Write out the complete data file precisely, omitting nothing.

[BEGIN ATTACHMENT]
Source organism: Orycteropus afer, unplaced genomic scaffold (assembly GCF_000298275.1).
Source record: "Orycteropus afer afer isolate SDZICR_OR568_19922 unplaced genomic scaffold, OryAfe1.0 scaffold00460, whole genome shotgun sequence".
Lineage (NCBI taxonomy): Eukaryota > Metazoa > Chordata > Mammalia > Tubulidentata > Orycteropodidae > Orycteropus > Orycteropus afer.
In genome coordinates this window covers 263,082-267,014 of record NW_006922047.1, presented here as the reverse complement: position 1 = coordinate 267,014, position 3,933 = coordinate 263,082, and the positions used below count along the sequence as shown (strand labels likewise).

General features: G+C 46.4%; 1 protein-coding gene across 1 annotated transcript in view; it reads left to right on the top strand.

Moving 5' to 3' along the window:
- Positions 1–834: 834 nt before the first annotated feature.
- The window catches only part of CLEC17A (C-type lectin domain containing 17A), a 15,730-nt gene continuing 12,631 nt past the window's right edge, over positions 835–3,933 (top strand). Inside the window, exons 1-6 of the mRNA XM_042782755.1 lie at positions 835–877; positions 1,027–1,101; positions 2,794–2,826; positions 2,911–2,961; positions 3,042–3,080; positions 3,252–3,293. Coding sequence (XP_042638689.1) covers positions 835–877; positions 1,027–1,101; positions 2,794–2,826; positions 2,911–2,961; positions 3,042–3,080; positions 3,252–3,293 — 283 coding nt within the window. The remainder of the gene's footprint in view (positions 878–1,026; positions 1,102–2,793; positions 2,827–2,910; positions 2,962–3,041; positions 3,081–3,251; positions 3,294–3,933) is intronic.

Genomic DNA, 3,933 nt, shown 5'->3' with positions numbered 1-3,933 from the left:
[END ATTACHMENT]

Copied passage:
Source organism: Orycteropus afer, unplaced genomic scaffold (assembly GCF_000298275.1).
Source record: "Orycteropus afer afer isolate SDZICR_OR568_19922 unplaced genomic scaffold, OryAfe1.0 scaffold00460, whole genome shotgun sequence".
Lineage (NCBI taxonomy): Eukaryota > Metazoa > Chordata > Mammalia > Tubulidentata > Orycteropodidae > Orycteropus > Orycteropus afer.
In genome coordinates this window covers 263,082-267,014 of record NW_006922047.1, presented here as the reverse complement: position 1 = coordinate 267,014, position 3,933 = coordinate 263,082, and the positions used below count along the sequence as shown (strand labels likewise).

General features: G+C 46.4%; 1 protein-coding gene across 1 annotated transcript in view; it reads left to right on the top strand.

Moving 5' to 3' along the window:
- Positions 1–834: 834 nt before the first annotated feature.
- The window catches only part of CLEC17A (C-type lectin domain containing 17A), a 15,730-nt gene continuing 12,631 nt past the window's right edge, over positions 835–3,933 (top strand). Inside the window, exons 1-6 of the mRNA XM_042782755.1 lie at positions 835–877; positions 1,027–1,101; positions 2,794–2,826; positions 2,911–2,961; positions 3,042–3,080; positions 3,252–3,293. Coding sequence (XP_042638689.1) covers positions 835–877; positions 1,027–1,101; positions 2,794–2,826; positions 2,911–2,961; positions 3,042–3,080; positions 3,252–3,293 — 283 coding nt within the window. The remainder of the gene's footprint in view (positions 878–1,026; positions 1,102–2,793; positions 2,827–2,910; positions 2,962–3,041; positions 3,081–3,251; positions 3,294–3,933) is intronic.

Genomic DNA, 3,933 nt, shown 5'->3' with positions numbered 1-3,933 from the left: